See it if you like plays about theater. TW is compelling w/ focus on writers (not actors). Fine ensemble acting, but Pnd'ton had some trouble w/lines.
Don't see it if discussions of theater seem pretentious .Or digressions annoy you (long one re: child molestation). TW needs cutting. Easily 30 mins.
See it if you want to see some very talented actors (incl. the masterful Austin Pendleton) play out a fascinating polemic on the art of playwriting.
Don't see it if you have no interest in modern drama or the insight into the writing process; you're uneasy in intimate settings (ie, an audience of 40).
“The dialogue is a succession of quick jabs and uppercuts, and references abound…At the same time, ‘The Workshop’ does not feel overly insidery…As an incisive and insightful tale of ambition and envy, inspiration and mediocrity, the show should resonate with a wide swath of theatergoers…The writing, bolstered by Mr. Pendleton’s poignant performance, transcends the chuckles as it depicts a man staring at the abyss of his failure.”
“You can tell Torrey Townsend has studied his craft…You can tell because the very idea of studying art fills him with both affection and revulsion…‘The Workshop's’ desultory portrait of their semester lasts two and a half hours, yet somehow rarely feels long. Townsend’s well-performed play is bracingly cynical…Adams’s intimate production tucks us close enough that we can smell the spilled coffee. The scorched odor of dying dreams, though, is the thing that keep us awake.”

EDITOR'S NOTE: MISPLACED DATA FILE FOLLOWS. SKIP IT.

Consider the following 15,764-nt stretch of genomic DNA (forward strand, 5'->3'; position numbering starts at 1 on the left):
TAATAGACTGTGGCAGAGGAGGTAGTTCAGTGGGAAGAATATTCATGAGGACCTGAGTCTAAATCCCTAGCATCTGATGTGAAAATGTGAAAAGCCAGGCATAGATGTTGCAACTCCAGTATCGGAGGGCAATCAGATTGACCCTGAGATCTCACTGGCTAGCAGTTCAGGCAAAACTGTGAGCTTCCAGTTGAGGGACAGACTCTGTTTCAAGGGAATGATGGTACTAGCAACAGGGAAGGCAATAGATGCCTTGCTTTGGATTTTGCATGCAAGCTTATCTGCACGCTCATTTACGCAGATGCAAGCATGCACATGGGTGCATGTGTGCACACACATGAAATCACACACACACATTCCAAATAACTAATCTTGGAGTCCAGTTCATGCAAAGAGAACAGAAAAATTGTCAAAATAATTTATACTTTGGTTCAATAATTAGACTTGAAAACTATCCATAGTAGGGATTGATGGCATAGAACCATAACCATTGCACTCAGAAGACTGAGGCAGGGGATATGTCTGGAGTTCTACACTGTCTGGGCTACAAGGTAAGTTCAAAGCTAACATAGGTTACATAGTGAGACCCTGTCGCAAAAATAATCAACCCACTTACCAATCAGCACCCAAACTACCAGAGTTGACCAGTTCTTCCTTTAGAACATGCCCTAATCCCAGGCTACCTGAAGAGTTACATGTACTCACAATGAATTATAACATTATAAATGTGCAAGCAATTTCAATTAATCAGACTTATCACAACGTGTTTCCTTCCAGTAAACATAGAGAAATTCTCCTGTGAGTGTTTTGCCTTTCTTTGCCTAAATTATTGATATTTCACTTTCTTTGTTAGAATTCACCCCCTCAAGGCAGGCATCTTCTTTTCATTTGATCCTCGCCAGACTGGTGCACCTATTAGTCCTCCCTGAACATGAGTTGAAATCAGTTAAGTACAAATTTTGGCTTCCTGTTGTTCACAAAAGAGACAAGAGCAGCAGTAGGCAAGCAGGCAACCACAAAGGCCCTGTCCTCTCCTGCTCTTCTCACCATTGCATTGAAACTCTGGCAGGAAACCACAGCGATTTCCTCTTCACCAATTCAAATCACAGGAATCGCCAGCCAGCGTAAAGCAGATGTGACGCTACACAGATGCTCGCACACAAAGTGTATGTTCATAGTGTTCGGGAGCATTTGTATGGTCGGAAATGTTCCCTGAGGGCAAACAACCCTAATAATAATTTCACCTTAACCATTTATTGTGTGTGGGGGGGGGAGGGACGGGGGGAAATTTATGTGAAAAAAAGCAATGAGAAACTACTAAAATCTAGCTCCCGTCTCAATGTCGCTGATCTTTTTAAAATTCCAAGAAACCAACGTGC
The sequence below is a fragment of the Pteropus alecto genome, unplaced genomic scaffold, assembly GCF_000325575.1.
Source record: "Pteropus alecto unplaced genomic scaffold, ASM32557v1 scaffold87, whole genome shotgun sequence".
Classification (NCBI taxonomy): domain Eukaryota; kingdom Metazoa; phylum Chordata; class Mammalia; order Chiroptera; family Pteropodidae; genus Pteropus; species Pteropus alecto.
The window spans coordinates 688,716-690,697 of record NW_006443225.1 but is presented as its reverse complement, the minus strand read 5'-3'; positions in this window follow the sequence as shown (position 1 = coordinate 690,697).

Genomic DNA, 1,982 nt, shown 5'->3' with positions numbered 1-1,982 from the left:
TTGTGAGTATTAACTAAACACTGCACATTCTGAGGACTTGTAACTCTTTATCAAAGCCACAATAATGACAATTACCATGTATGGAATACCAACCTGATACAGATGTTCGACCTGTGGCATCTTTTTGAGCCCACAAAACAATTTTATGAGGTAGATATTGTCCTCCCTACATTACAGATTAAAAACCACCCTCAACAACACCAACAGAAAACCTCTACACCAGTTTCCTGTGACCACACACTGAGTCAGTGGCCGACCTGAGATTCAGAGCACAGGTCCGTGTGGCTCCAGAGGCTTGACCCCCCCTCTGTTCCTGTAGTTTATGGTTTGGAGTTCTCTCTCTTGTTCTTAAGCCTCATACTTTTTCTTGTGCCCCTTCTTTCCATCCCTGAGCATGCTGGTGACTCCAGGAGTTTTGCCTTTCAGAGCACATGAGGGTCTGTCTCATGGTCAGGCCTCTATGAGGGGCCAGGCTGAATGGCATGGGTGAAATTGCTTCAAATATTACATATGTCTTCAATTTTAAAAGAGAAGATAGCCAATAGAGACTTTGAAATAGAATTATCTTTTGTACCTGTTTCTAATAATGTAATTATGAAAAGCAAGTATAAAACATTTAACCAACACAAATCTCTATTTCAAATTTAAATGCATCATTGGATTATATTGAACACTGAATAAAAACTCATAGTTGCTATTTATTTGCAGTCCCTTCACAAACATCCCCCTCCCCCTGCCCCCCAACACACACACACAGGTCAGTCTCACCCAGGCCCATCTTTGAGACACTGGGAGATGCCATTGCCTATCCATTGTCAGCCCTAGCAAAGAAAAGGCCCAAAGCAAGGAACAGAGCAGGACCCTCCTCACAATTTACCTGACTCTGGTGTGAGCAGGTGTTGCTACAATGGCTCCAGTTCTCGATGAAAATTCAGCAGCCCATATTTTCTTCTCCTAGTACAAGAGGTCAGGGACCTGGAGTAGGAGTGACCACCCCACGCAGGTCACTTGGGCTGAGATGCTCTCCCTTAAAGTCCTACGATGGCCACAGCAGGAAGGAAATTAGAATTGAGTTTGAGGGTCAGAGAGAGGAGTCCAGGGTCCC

“It’s the kind of raw, audacious evisceration that only someone who truly loves the messy, awful art of the stage could perform…This combustion of frustration and exhilaration makes for one hell of an evening of theater. Directed with a deft and unaffected hand by Adams and featuring a shattering central performance by Pendleton…‘The Workshop’ is a breathtaking study of an Ego…The uncomfortable brilliance of ‘The Workshop’ is that it won’t let us pat ourselves on the back.”
"Townsend’s bitingly funny demolition of writerly ambition...What elevates the material over drive-by satire is Townsend’s mixed love and disgust for stage dinosaurs like Stein...Townsend’s script could stand to lose 20 minutes...There are also minor false notes...But the intimate, tight-focus staging by director Adams is perfectly scaled...The young ensemble is appealing and precise in their character typing, and Pendleton does Pendleton—the elvish, shambolic shaman—surpassingly well."